On Monday, the Biden Administration made another announcement that continued the process of slowly making American immigration law more humane. The U visa is for victims of crime, most commonly domestic violence, sexual assault and other serious crimes against the person and sadly, there is a five-year waiting list for them since only 10,000 are issued a year. At the moment, there are 269,000 applications, though not all applicants are in the U.S. Now, Unites States Citizenship and Immigration Services (USCIS) will move more quickly to issue work cards and social security numbers to applicants. This means that applicants will be able to work while waiting for the resolution of what has become a lengthy process.
“These are individuals who have come forward to help law enforcement keep us all safe, but who are in need of a measure of protection for themselves, as well,” Homeland Security Secretary Alejandro Mayorkas said.
USCIS will also apply the 9th circuit case from about six months ago that will allow “derivative spouses” to join a U petition, even if the marriage took place after the date of filing, as long as the marriage exists before the date of adjudication. Previously, USCIS had said by policy and regulation that U visa applicants could only apply for derivative beneficiaries that existed on the date of filing the petition.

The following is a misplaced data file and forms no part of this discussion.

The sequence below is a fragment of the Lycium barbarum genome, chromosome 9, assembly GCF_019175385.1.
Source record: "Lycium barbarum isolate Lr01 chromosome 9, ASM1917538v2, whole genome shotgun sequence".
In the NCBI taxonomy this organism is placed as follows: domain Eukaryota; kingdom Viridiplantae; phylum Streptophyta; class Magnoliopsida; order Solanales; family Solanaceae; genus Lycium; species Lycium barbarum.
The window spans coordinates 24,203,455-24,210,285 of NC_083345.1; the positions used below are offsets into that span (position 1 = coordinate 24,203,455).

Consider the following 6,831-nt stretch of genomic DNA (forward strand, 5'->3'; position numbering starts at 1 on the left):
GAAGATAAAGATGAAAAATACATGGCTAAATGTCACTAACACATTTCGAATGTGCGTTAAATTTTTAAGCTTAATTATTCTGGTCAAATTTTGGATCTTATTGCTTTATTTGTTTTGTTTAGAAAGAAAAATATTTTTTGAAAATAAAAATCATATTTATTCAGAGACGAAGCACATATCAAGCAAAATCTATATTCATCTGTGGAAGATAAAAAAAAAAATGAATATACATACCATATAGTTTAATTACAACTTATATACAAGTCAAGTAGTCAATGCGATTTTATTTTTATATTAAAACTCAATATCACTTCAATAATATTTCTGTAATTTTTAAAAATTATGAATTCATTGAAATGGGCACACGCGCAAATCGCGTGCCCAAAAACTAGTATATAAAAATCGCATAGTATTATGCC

These and other moves made by the Biden Administration are part of an effort to fulfill a campaign promise to create an immigration system that better reflects America’s promise as “a nation of opportunity and of welcome.” That phrase comes from a 46-page document titled “D.H.S. Plan to Restore Trust in Our Legal Immigration System” that was written May 3 and lists initiatives the Biden Administration can undertake to undo hostile tone and weaponized bureaucracy established by the Trump Administration. The plan includes reversing Trump-era restrictions on asylum and opening up the possible avenues for relief for members of the L.G.B.T.Q. community that live in countries where they face persecution.
The moves are not the grand legislative gesture Biden announced in his first week in office, but immigration law is a field where regulatory and policy change can be hugely consequential. The Trump Administration used them to make the immigration application process as grueling an inhospitable as possible without passing anything meaningful through Congress and the Senate. Now, Biden can similarly change immigration to better reflect the truth and not the fears about how immigration positively affects the American economy.
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